However, Defendant has also filed a petition for writ of certiorari seeking review of his judgment. Pursuant to Appellate Rule 21, this Court may, in its discretion, grant a petition for writ of certiorari and review an order or judgment entered by the trial court "when the right to prosecute an appeal has been lost by failure to take timely action[.]" N.C. R. App. P. 21(a)(1). In our discretion, we elect to grant Defendant's petition for writ of certiorari and reach the merits of his appeal.

Defendant's sole argument on appeal is that the trial court erred by denying his motion to dismiss the charge of robbery with a dangerous weapon. "A trial court's denial of a defendant's motion to dismiss is reviewed de novo." State v. Watkins, ___ N.C. App. ___, ___, 785 S.E.2d 175, 177 (citation omitted), disc. review denied, ___ N.C. ___, 792 S.E.2d 508 (2016). On appeal, this Court must determine "whether there is substantial evidence (1) of each essential element of the offense charged, or of a lesser offense included therein, and (2) of defendant's being the perpetrator[.]" State v. Fritsch, 351 N.C. 373, 378, 526 S.E.2d 451, 455 (citation omitted), cert. denied, 531 U.S. 890, 148 L. Ed. 2d 150 (2000).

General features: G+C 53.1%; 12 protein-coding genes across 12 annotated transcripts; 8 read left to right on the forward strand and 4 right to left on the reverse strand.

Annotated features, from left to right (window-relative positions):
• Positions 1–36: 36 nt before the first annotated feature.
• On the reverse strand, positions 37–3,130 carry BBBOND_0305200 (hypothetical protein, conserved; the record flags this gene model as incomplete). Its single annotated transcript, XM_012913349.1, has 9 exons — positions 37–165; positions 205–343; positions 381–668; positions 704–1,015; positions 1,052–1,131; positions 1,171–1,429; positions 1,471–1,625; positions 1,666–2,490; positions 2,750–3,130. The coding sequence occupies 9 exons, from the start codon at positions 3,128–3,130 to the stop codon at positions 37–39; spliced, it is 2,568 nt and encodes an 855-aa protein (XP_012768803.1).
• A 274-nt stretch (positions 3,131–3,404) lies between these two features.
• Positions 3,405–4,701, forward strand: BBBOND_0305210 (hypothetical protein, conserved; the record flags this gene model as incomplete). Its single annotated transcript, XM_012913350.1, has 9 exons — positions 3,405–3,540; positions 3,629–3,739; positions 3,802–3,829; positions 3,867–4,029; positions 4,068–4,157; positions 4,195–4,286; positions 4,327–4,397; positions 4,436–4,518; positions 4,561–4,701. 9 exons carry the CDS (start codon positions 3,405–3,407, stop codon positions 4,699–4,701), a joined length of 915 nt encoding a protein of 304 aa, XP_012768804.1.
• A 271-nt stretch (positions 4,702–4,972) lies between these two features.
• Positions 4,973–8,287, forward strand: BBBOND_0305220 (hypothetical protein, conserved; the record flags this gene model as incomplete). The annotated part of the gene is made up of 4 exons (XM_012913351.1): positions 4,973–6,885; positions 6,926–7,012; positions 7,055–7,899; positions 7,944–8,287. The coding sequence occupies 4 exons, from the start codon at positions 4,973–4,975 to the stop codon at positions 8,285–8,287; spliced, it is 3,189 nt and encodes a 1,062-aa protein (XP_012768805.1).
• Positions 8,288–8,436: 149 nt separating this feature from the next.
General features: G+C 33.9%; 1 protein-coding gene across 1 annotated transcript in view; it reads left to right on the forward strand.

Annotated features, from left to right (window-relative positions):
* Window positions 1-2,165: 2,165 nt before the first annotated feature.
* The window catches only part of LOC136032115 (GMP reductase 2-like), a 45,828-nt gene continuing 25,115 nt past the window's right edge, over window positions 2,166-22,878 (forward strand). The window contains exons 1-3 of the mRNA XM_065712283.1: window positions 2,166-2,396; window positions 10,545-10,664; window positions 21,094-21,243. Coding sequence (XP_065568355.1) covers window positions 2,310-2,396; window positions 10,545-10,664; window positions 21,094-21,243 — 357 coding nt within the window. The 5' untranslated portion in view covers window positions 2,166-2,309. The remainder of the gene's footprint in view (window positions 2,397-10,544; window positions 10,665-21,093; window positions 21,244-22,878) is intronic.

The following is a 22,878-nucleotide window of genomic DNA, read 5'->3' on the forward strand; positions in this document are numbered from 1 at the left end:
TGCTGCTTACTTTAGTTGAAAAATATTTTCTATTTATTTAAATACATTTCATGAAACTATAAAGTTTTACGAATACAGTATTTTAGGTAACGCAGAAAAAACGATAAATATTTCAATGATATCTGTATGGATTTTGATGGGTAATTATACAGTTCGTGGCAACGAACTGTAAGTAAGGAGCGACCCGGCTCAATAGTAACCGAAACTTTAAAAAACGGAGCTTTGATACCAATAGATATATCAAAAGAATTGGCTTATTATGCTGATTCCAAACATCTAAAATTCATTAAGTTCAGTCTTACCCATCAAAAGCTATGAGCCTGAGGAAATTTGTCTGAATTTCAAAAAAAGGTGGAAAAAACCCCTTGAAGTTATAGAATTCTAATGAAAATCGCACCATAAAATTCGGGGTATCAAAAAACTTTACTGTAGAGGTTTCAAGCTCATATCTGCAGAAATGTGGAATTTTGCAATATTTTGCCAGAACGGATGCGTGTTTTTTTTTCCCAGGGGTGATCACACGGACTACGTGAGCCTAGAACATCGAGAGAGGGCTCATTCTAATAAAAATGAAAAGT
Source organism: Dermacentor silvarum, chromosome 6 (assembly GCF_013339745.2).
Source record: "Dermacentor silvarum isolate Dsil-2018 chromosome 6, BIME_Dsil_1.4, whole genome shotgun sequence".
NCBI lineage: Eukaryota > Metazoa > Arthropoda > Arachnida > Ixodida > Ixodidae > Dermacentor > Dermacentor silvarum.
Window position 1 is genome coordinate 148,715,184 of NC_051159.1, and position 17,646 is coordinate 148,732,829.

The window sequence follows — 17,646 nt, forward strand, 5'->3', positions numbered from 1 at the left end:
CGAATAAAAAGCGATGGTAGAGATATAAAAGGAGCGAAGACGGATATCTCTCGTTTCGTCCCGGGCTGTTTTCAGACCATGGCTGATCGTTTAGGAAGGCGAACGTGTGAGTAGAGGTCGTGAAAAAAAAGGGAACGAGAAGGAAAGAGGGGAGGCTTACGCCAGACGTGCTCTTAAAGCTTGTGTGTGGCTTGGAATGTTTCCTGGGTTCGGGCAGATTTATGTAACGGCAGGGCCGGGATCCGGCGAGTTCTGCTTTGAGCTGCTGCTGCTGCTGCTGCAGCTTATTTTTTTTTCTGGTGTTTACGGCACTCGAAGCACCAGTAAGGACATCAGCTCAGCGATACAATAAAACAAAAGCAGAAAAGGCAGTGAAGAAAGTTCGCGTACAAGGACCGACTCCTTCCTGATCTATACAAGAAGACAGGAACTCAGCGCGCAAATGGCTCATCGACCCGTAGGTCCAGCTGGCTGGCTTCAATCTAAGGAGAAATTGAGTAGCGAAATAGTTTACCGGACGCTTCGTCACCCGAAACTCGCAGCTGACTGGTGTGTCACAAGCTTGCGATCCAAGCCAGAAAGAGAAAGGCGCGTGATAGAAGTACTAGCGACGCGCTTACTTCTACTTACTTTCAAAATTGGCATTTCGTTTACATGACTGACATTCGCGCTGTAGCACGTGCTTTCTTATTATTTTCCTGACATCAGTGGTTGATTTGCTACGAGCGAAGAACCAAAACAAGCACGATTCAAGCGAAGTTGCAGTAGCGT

Substantial evidence is "such relevant evidence as a reasonable mind might accept as adequate to support a conclusion." State v. Smith, 300 N.C. 71, 78-79, 265 S.E.2d 164, 169 (1980). Evidence must be viewed in the light most favorable to the State with every reasonable inference drawn in the State's favor. State v. Rose, 339 N.C. 172, 192, 451 S.E.2d 211, 223 (1994), cert. denied, 515 U.S. 1135, 132 L. Ed. 2d 818 (1995). "Contradictions and discrepancies are for the jury to resolve and do not warrant dismissal." Smith, 300 N.C. at 78, 265 S.E.2d at 169.

"The essential elements of robbery with a dangerous weapon are: (1) an unlawful taking or an attempt to take personal property from the person or in the presence of another; (2) by use or threatened use of a firearm or other dangerous weapon; (3) whereby the life of a person is endangered or threatened." State v. Haselden, 357 N.C. 1, 17, 577 S.E.2d 594, 605 (citation and quotation marks omitted), cert. denied, 540 U.S. 988, 157 L. Ed. 2d 382 (2003).

"It is not necessary that defendant himself committed any of the actions of armed robbery if he acted in concert with another person." State v. Mason, 222 N.C. App. 223, 229, 730 S.E.2d 795, 800 (2012). A defendant may be convicted under the theory of acting in concert if "the defendant is present at the scene of the crime and acts together with another who does the acts necessary to constitute the crime pursuant to a common plan or purpose to commit the crime." State v. Hardison, ___ N.C. App. ___, ___, 779 S.E.2d 505, 507 (2015) (citation and quotation marks omitted), disc. review denied, 368 N.C. 685, 781 S.E.2d 609 (2016).